In his short lifetime, Buster Keaton made his mark on the stages of vaudeville, Broadway, and Hollywood.  Though his body of work lacks a physical voice, it speaks volumes to the cleverness and sincerity of the silent picture era.  Happy Birthday, Buster Keaton!

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Today in History…Happy Flitch Day!

The Flitch of Bacon

What’s Flitch Day, you ask?  An old custom started by monks in Dunmow Priory, England (probably around 1104) has become the holiday we now call Flitch Day.  Once a year, a slab of bacon was given to any married couple who could prove they have lived in harmony and fidelity for the past twelve months.  It appeared that very few couples actually “took home the bacon.”

“The court was held in a marquee erected on Talberds Ley, especially for the occasion.  Couples that had been married for at least a year and a day came from far and wide to try and claim the Flitch.  This was not a competition between the couples. All couples could be successful in their claim, which was vigorously defended by Counsel employed on behalf of the Donors of the Bacon, whose job it was to test their evidence and to try and persuade the Jury not to grant them the Flitch.”  Sounds like a new reality TV show in the works…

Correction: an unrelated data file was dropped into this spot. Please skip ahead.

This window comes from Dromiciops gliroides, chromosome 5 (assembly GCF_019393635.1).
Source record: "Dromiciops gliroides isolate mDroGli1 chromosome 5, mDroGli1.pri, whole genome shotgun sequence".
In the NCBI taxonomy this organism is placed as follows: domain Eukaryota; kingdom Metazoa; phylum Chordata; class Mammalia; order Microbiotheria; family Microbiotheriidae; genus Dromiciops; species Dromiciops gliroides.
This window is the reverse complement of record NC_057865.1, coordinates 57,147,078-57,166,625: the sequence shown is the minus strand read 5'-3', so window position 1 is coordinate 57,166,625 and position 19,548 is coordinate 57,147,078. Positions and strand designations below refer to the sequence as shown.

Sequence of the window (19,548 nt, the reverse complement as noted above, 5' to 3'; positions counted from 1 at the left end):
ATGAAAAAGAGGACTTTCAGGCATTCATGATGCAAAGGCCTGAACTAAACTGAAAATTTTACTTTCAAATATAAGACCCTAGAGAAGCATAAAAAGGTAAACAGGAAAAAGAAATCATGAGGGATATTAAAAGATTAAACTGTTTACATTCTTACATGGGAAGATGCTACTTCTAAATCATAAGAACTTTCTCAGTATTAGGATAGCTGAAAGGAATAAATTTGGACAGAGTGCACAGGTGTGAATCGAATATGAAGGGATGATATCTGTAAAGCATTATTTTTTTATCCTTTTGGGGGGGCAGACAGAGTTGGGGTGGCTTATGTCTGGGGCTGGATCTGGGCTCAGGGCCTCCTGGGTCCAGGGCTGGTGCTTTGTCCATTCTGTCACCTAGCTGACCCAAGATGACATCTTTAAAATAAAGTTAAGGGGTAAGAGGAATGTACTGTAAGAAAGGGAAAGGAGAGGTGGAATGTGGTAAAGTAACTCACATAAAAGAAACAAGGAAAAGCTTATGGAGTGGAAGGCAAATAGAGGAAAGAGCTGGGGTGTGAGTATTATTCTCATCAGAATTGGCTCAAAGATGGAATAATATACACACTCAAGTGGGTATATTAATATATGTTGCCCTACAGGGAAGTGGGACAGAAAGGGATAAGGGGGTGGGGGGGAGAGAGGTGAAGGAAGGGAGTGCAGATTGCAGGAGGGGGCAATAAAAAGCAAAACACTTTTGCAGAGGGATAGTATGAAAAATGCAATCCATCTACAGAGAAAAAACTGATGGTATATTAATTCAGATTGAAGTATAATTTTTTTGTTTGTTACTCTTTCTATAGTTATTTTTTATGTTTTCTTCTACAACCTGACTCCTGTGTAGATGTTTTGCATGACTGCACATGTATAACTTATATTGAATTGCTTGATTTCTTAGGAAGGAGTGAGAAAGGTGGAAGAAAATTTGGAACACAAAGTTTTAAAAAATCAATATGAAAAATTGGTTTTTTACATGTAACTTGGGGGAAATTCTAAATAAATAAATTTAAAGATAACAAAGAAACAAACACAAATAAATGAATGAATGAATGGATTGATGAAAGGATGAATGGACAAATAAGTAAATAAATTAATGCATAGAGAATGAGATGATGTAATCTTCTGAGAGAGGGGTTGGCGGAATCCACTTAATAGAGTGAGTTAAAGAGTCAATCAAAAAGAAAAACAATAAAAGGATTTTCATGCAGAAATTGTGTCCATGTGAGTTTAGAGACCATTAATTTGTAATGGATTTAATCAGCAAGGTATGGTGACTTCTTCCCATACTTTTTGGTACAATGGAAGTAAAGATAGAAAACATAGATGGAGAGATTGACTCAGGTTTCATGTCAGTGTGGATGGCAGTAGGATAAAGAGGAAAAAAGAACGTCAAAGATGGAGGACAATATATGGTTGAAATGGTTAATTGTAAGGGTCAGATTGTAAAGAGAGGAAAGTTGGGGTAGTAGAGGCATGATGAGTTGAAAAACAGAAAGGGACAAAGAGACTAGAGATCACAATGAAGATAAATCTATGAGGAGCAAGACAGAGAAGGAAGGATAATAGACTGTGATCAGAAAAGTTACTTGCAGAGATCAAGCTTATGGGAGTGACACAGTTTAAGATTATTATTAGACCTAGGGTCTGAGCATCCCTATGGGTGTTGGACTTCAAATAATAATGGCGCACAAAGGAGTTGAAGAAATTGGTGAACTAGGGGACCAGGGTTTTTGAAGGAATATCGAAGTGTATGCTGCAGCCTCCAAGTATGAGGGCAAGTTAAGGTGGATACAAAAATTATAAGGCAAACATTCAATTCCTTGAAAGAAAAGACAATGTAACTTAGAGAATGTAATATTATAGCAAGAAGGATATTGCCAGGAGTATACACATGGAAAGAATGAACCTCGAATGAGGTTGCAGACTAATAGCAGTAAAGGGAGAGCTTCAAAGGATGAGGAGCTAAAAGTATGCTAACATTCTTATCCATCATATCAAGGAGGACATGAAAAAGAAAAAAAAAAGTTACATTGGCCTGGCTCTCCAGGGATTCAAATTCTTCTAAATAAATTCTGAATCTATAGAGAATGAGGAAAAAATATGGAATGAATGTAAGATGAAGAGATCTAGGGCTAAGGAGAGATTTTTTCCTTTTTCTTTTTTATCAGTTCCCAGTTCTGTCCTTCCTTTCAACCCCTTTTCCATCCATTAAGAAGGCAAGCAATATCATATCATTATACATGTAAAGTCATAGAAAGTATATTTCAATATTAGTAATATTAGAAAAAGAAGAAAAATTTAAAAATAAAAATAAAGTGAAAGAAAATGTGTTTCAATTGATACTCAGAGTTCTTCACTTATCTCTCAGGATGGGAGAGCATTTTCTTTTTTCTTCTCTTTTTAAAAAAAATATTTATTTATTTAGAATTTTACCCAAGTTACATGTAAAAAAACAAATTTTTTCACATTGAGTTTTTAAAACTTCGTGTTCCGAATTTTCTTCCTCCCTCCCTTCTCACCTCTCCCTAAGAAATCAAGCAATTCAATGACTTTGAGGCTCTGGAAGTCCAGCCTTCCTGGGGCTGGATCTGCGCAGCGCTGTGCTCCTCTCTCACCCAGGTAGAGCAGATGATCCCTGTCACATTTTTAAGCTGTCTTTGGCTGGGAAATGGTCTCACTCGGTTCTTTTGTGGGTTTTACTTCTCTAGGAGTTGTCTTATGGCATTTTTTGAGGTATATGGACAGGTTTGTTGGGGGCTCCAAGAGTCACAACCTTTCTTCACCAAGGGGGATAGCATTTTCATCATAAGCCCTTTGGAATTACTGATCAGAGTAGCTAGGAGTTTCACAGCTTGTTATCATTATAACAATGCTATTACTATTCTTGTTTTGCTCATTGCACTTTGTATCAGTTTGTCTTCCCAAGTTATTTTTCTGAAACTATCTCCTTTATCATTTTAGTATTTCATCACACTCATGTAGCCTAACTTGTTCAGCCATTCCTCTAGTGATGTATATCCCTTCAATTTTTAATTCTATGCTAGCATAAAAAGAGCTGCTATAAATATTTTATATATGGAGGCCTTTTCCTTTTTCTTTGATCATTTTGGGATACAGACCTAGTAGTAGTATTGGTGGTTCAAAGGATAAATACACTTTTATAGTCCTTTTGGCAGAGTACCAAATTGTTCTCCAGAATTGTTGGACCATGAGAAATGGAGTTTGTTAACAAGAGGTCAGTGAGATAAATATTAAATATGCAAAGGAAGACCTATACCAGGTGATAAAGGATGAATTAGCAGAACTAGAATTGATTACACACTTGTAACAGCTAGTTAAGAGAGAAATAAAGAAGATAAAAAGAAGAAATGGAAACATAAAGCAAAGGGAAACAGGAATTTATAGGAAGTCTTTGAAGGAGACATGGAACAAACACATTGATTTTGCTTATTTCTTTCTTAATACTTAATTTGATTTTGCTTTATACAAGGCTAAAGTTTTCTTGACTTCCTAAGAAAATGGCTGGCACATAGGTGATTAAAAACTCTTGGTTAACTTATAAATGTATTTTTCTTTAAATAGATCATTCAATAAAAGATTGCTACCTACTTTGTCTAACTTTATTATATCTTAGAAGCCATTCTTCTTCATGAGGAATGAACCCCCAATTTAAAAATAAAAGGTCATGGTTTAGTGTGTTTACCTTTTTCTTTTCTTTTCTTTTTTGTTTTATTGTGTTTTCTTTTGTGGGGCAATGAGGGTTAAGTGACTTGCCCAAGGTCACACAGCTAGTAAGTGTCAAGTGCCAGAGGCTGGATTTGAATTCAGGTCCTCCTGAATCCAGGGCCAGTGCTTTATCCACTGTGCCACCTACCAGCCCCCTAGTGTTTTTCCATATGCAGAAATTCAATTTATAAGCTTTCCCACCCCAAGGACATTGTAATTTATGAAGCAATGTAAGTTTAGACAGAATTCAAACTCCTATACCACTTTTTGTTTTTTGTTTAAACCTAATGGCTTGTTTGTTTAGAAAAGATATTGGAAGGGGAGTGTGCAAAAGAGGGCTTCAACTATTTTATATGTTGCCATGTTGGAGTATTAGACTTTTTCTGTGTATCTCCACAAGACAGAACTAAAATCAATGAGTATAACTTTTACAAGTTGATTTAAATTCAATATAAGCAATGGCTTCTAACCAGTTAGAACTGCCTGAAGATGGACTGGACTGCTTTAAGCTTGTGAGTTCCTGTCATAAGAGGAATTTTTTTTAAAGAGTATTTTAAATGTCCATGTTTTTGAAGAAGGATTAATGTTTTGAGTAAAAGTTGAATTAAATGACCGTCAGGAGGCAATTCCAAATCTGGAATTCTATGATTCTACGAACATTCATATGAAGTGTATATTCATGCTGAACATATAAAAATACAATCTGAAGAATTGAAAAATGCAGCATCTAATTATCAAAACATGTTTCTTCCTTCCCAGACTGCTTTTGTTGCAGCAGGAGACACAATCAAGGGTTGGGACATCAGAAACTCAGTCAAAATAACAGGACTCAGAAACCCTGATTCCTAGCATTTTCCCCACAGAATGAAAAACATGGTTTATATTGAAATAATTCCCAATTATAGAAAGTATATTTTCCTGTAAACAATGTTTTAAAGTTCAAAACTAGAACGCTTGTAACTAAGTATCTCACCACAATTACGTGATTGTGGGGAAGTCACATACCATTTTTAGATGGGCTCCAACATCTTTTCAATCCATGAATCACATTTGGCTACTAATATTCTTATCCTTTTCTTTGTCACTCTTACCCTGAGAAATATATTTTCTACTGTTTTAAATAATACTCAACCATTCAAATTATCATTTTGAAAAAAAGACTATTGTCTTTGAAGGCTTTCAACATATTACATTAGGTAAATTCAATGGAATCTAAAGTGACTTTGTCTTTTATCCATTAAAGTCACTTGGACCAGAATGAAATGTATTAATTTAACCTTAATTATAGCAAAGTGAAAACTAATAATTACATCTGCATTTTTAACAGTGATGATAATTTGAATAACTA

“Successful couples were then carried shoulder high by bearers (humble folk) in the ancient Flitch Chair to the Market Place where they would take the oath (similar to pre-Reformation marriage vows) kneeling on pointed stones. Unsuccessful couples had to walk behind the empty chair to the Market Place, consoled with a prize of gammon.”

You can celebrate Flitch Day today by cooking up some bacon for your hubby (or hubby-ess).  If you want to go all out and kneel on stones while reciting the oath, I commend you.  Here’s the oath, should you be so enclined.

“We do swear by custom of confession
That we ne’re made nuptial transgression
Nor since we were married man and wife
By household brawl or contentious strife,
Or otherwise at bed or board,
Offended each other in deed or word;
Or since the parish clerk said amen,
Wished ourselves unmarried again;
Or in a twelvemonth and a day
Repented in thought in any way,
But continue true and in desire
As when we joined in holy quire.”

Sometimes you just need a little fun in your life! Check back every week for a new “Just Bee-cause” post, where I discuss everything from celebrity news to favorite videos and websites!